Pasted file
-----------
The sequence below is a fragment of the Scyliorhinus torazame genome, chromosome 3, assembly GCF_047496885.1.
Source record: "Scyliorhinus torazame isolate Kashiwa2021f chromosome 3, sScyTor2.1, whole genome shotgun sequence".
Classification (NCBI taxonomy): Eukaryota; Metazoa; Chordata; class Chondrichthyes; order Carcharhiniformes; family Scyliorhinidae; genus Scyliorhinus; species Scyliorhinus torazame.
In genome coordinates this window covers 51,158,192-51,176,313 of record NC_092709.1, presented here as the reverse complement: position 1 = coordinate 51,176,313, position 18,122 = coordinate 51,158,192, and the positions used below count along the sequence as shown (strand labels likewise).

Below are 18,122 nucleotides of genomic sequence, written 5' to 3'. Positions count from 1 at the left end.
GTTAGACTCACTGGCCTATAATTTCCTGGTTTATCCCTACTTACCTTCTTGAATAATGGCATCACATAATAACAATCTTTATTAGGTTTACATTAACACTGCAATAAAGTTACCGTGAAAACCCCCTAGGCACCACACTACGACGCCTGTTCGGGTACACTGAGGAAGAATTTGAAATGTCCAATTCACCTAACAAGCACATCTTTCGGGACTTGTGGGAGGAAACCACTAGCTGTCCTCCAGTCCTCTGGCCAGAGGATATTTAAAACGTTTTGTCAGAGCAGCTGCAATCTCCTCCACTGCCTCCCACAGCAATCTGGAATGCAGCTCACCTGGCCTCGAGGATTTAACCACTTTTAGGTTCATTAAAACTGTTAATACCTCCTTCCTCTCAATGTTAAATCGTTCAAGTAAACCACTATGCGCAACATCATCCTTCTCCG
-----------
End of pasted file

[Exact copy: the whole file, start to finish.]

The sequence below is a fragment of the Scyliorhinus torazame genome, chromosome 3, assembly GCF_047496885.1.
Source record: "Scyliorhinus torazame isolate Kashiwa2021f chromosome 3, sScyTor2.1, whole genome shotgun sequence".
Classification (NCBI taxonomy): Eukaryota; Metazoa; Chordata; class Chondrichthyes; order Carcharhiniformes; family Scyliorhinidae; genus Scyliorhinus; species Scyliorhinus torazame.
In genome coordinates this window covers 51,158,192-51,176,313 of record NC_092709.1, presented here as the reverse complement: position 1 = coordinate 51,176,313, position 18,122 = coordinate 51,158,192, and the positions used below count along the sequence as shown (strand labels likewise).

Below are 18,122 nucleotides of genomic sequence, written 5' to 3'. Positions count from 1 at the left end.
GTTAGACTCACTGGCCTATAATTTCCTGGTTTATCCCTACTTACCTTCTTGAATAATGGCATCACATAATAACAATCTTTATTAGGTTTACATTAACACTGCAATAAAGTTACCGTGAAAACCCCCTAGGCACCACACTACGACGCCTGTTCGGGTACACTGAGGAAGAATTTGAAATGTCCAATTCACCTAACAAGCACATCTTTCGGGACTTGTGGGAGGAAACCACTAGCTGTCCTCCAGTCCTCTGGCCAGAGGATATTTAAAACGTTTTGTCAGAGCAGCTGCAATCTCCTCCACTGCCTCCCACAGCAATCTGGAATGCAGCTCACCTGGCCTCGAGGATTTAACCACTTTTAGGTTCATTAAAACTGTTAATACCTCCTTCCTCTCAATGTTAAATCGTTCAAGTAAACCACTATGCGCAACATCATCCTTCTCCG